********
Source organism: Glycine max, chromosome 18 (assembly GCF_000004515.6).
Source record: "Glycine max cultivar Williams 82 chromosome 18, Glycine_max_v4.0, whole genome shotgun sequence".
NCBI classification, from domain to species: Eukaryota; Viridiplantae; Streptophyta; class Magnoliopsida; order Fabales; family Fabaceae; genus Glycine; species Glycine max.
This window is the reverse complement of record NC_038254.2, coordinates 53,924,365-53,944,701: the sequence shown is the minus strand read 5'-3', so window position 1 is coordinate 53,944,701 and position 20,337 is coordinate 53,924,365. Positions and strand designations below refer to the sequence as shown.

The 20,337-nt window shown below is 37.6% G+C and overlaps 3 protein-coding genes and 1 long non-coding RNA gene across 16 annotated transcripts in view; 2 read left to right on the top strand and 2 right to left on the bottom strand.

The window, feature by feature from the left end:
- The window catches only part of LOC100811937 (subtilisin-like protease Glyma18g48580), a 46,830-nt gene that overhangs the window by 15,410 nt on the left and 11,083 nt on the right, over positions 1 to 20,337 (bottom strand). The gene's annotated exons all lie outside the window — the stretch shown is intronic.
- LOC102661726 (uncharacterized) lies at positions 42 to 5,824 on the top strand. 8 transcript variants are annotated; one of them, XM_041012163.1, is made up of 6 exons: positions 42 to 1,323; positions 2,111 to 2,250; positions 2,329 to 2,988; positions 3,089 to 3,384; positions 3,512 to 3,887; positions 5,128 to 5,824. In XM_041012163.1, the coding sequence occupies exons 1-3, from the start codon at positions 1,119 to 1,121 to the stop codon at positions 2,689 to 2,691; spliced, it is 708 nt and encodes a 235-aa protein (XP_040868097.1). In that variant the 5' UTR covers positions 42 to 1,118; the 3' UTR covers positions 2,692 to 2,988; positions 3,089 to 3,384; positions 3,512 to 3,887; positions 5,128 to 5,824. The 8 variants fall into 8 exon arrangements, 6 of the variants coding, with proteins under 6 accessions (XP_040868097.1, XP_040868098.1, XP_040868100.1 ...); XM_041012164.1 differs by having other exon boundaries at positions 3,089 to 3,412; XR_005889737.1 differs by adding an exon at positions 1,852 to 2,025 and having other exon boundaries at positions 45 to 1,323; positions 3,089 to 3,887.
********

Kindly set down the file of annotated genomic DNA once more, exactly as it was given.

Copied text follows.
Source organism: Glycine max, chromosome 18 (assembly GCF_000004515.6).
Source record: "Glycine max cultivar Williams 82 chromosome 18, Glycine_max_v4.0, whole genome shotgun sequence".
NCBI classification, from domain to species: Eukaryota; Viridiplantae; Streptophyta; class Magnoliopsida; order Fabales; family Fabaceae; genus Glycine; species Glycine max.
This window is the reverse complement of record NC_038254.2, coordinates 53,924,365-53,944,701: the sequence shown is the minus strand read 5'-3', so window position 1 is coordinate 53,944,701 and position 20,337 is coordinate 53,924,365. Positions and strand designations below refer to the sequence as shown.

The 20,337-nt window shown below is 37.6% G+C and overlaps 3 protein-coding genes and 1 long non-coding RNA gene across 16 annotated transcripts in view; 2 read left to right on the top strand and 2 right to left on the bottom strand.

The window, feature by feature from the left end:
- The window catches only part of LOC100811937 (subtilisin-like protease Glyma18g48580), a 46,830-nt gene that overhangs the window by 15,410 nt on the left and 11,083 nt on the right, over positions 1 to 20,337 (bottom strand). The gene's annotated exons all lie outside the window — the stretch shown is intronic.
- LOC102661726 (uncharacterized) lies at positions 42 to 5,824 on the top strand. 8 transcript variants are annotated; one of them, XM_041012163.1, is made up of 6 exons: positions 42 to 1,323; positions 2,111 to 2,250; positions 2,329 to 2,988; positions 3,089 to 3,384; positions 3,512 to 3,887; positions 5,128 to 5,824. In XM_041012163.1, the coding sequence occupies exons 1-3, from the start codon at positions 1,119 to 1,121 to the stop codon at positions 2,689 to 2,691; spliced, it is 708 nt and encodes a 235-aa protein (XP_040868097.1). In that variant the 5' UTR covers positions 42 to 1,118; the 3' UTR covers positions 2,692 to 2,988; positions 3,089 to 3,384; positions 3,512 to 3,887; positions 5,128 to 5,824. The 8 variants fall into 8 exon arrangements, 6 of the variants coding, with proteins under 6 accessions (XP_040868097.1, XP_040868098.1, XP_040868100.1 ...); XM_041012164.1 differs by having other exon boundaries at positions 3,089 to 3,412; XR_005889737.1 differs by adding an exon at positions 1,852 to 2,025 and having other exon boundaries at positions 45 to 1,323; positions 3,089 to 3,887.